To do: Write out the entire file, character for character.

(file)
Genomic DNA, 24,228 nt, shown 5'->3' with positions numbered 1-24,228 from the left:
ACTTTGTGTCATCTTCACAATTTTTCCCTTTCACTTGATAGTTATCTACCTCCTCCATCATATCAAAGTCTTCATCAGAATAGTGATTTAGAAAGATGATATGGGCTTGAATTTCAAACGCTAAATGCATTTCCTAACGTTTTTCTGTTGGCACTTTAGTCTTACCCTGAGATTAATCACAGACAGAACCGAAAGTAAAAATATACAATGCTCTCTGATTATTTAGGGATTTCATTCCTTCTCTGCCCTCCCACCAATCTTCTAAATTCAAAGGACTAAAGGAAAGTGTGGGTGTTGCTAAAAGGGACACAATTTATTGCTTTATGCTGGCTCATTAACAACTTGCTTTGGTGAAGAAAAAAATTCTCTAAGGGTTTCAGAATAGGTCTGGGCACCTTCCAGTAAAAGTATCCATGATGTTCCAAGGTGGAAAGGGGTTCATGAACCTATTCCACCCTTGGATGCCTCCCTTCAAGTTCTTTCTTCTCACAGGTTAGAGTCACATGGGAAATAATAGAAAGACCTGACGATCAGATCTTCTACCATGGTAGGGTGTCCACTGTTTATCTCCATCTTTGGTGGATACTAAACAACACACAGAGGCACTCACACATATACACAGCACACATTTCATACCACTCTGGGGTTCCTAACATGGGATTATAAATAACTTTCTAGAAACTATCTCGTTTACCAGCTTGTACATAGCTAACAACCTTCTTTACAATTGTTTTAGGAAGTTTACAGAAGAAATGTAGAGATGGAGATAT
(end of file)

Genomic DNA, 24,228 nt, shown 5'->3' with positions numbered 1-24,228 from the left:
ACTTTGTGTCATCTTCACAATTTTTCCCTTTCACTTGATAGTTATCTACCTCCTCCATCATATCAAAGTCTTCATCAGAATAGTGATTTAGAAAGATGATATGGGCTTGAATTTCAAACGCTAAATGCATTTCCTAACGTTTTTCTGTTGGCACTTTAGTCTTACCCTGAGATTAATCACAGACAGAACCGAAAGTAAAAATATACAATGCTCTCTGATTATTTAGGGATTTCATTCCTTCTCTGCCCTCCCACCAATCTTCTAAATTCAAAGGACTAAAGGAAAGTGTGGGTGTTGCTAAAAGGGACACAATTTATTGCTTTATGCTGGCTCATTAACAACTTGCTTTGGTGAAGAAAAAAATTCTCTAAGGGTTTCAGAATAGGTCTGGGCACCTTCCAGTAAAAGTATCCATGATGTTCCAAGGTGGAAAGGGGTTCATGAACCTATTCCACCCTTGGATGCCTCCCTTCAAGTTCTTTCTTCTCACAGGTTAGAGTCACATGGGAAATAATAGAAAGACCTGACGATCAGATCTTCTACCATGGTAGGGTGTCCACTGTTTATCTCCATCTTTGGTGGATACTAAACAACACACAGAGGCACTCACACATATACACAGCACACATTTCATACCACTCTGGGGTTCCTAACATGGGATTATAAATAACTTTCTAGAAACTATCTCGTTTACCAGCTTGTACATAGCTAACAACCTTCTTTACAATTGTTTTAGGAAGTTTACAGAAGAAATGTAGAGATGGAGATAT